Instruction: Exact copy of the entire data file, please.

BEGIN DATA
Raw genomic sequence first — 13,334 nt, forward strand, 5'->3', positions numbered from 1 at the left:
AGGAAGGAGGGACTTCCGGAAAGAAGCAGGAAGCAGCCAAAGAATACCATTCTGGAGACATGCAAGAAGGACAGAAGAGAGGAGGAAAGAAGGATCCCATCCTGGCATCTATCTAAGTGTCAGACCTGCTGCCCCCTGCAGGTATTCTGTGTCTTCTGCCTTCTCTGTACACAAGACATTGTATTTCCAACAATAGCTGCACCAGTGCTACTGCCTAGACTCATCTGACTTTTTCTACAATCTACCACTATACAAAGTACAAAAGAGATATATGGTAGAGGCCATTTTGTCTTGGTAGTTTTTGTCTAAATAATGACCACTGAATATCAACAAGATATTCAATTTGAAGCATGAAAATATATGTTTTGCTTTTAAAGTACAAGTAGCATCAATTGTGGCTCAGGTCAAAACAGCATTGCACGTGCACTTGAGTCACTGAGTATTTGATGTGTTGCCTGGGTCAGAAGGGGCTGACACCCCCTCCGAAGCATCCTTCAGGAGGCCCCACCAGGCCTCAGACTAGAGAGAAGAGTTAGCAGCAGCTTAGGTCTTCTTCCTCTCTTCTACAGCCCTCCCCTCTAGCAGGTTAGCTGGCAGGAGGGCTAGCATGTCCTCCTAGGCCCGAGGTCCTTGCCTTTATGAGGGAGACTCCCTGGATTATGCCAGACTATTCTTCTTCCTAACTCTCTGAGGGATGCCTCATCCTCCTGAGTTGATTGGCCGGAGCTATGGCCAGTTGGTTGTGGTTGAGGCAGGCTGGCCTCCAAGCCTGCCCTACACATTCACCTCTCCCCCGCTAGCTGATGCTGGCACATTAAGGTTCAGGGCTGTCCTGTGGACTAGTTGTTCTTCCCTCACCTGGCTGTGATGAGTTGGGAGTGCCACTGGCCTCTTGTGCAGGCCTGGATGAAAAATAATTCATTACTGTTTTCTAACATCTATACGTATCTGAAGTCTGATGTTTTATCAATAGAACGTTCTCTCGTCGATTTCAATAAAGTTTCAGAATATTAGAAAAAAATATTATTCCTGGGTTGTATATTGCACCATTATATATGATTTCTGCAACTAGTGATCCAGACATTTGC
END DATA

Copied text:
Raw genomic sequence first — 13,334 nt, forward strand, 5'->3', positions numbered from 1 at the left:
AGGAAGGAGGGACTTCCGGAAAGAAGCAGGAAGCAGCCAAAGAATACCATTCTGGAGACATGCAAGAAGGACAGAAGAGAGGAGGAAAGAAGGATCCCATCCTGGCATCTATCTAAGTGTCAGACCTGCTGCCCCCTGCAGGTATTCTGTGTCTTCTGCCTTCTCTGTACACAAGACATTGTATTTCCAACAATAGCTGCACCAGTGCTACTGCCTAGACTCATCTGACTTTTTCTACAATCTACCACTATACAAAGTACAAAAGAGATATATGGTAGAGGCCATTTTGTCTTGGTAGTTTTTGTCTAAATAATGACCACTGAATATCAACAAGATATTCAATTTGAAGCATGAAAATATATGTTTTGCTTTTAAAGTACAAGTAGCATCAATTGTGGCTCAGGTCAAAACAGCATTGCACGTGCACTTGAGTCACTGAGTATTTGATGTGTTGCCTGGGTCAGAAGGGGCTGACACCCCCTCCGAAGCATCCTTCAGGAGGCCCCACCAGGCCTCAGACTAGAGAGAAGAGTTAGCAGCAGCTTAGGTCTTCTTCCTCTCTTCTACAGCCCTCCCCTCTAGCAGGTTAGCTGGCAGGAGGGCTAGCATGTCCTCCTAGGCCCGAGGTCCTTGCCTTTATGAGGGAGACTCCCTGGATTATGCCAGACTATTCTTCTTCCTAACTCTCTGAGGGATGCCTCATCCTCCTGAGTTGATTGGCCGGAGCTATGGCCAGTTGGTTGTGGTTGAGGCAGGCTGGCCTCCAAGCCTGCCCTACACATTCACCTCTCCCCCGCTAGCTGATGCTGGCACATTAAGGTTCAGGGCTGTCCTGTGGACTAGTTGTTCTTCCCTCACCTGGCTGTGATGAGTTGGGAGTGCCACTGGCCTCTTGTGCAGGCCTGGATGAAAAATAATTCATTACTGTTTTCTAACATCTATACGTATCTGAAGTCTGATGTTTTATCAATAGAACGTTCTCTCGTCGATTTCAATAAAGTTTCAGAATATTAGAAAAAAATATTATTCCTGGGTTGTATATTGCACCATTATATATGATTTCTGCAACTAGTGATCCAGACATTTGC